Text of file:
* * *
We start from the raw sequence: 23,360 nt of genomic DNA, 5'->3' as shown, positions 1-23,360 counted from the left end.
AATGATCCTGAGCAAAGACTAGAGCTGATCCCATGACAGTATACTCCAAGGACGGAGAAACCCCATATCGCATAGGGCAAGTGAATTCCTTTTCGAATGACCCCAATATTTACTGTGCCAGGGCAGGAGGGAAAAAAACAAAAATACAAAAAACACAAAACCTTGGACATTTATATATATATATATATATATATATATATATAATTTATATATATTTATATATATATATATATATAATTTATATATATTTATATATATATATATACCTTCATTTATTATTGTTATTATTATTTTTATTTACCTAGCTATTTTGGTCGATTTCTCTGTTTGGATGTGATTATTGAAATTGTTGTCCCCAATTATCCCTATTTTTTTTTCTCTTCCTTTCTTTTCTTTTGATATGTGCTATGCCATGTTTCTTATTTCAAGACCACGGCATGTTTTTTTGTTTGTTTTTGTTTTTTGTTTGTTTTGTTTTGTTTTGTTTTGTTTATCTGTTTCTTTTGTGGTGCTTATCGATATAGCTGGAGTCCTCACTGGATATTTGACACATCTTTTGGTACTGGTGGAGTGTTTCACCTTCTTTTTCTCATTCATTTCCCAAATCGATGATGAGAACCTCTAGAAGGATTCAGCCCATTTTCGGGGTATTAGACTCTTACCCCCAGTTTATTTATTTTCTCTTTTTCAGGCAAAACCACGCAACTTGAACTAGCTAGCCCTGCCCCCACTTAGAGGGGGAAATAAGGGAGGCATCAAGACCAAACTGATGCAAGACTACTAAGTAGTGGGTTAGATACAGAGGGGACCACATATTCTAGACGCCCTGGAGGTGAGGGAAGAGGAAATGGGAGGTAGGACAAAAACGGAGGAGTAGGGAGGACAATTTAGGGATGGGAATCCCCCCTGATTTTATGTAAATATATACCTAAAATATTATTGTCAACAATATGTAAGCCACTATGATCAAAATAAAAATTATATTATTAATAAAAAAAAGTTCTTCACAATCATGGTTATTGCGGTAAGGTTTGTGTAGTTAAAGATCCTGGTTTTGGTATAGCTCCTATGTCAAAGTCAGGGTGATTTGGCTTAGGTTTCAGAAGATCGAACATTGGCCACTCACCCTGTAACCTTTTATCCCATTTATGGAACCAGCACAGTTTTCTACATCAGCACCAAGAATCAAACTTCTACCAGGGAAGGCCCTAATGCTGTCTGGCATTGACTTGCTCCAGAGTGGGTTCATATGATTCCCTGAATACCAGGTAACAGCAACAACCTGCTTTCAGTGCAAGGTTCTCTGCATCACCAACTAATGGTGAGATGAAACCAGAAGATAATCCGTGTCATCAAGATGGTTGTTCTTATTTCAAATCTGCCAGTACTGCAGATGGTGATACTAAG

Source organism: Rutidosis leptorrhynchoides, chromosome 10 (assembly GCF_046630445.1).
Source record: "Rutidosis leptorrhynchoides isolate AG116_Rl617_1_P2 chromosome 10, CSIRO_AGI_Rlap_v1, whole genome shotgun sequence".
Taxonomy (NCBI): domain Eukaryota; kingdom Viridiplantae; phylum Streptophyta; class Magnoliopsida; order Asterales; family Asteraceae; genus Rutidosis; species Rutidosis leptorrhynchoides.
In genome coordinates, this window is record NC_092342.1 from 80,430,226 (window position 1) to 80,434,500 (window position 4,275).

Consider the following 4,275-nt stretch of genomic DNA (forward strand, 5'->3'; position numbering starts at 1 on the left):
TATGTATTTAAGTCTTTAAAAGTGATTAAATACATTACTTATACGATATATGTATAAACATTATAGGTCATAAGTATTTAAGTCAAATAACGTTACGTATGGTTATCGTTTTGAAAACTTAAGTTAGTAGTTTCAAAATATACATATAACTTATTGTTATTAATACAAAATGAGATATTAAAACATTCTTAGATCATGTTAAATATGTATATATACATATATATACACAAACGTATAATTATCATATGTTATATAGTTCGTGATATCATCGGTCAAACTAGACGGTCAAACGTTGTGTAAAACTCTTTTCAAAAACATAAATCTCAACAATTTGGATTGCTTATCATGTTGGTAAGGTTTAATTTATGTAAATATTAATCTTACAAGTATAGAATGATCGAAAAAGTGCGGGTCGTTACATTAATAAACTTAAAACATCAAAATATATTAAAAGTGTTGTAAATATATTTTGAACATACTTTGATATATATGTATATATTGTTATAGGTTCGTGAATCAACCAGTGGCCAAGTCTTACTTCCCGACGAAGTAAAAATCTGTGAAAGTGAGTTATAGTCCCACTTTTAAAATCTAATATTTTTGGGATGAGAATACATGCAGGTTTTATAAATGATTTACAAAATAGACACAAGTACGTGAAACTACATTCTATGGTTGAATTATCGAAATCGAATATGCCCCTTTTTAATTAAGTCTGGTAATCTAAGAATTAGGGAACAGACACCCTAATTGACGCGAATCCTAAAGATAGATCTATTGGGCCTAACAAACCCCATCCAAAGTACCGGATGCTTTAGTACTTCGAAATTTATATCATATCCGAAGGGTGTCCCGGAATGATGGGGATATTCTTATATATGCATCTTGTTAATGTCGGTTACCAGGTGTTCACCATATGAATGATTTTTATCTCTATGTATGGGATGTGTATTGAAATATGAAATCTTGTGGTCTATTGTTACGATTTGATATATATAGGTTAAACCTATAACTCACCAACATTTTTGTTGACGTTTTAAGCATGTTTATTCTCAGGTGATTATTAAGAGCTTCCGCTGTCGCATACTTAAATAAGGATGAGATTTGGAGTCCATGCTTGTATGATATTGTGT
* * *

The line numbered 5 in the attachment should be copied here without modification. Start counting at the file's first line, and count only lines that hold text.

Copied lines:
Taxonomy (NCBI): domain Eukaryota; kingdom Viridiplantae; phylum Streptophyta; class Magnoliopsida; order Asterales; family Asteraceae; genus Rutidosis; species Rutidosis leptorrhynchoides.